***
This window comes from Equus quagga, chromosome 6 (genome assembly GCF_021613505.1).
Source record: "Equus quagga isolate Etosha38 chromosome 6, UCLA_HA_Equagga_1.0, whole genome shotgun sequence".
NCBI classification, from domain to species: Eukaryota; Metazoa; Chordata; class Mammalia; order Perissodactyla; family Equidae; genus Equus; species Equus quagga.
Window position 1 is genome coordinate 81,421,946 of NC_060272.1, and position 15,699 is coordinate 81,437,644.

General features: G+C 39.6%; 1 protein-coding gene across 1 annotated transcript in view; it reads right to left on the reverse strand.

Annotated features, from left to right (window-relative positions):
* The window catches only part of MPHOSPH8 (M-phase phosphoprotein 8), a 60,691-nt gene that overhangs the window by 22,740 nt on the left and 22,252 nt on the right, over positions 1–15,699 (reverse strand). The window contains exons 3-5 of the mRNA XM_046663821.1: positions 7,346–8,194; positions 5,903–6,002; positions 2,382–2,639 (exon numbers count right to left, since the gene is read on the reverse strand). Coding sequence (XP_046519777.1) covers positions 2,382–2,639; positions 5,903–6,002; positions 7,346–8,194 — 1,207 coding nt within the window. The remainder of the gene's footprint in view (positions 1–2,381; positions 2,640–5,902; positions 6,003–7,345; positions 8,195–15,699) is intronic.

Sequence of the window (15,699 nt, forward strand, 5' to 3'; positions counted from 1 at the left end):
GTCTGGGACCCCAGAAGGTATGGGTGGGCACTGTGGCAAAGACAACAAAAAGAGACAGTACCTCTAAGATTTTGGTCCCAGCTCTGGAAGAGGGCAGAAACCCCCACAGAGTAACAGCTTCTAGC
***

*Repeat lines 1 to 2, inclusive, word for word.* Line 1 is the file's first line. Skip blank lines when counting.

This window comes from Equus quagga, chromosome 6 (genome assembly GCF_021613505.1).
Source record: "Equus quagga isolate Etosha38 chromosome 6, UCLA_HA_Equagga_1.0, whole genome shotgun sequence".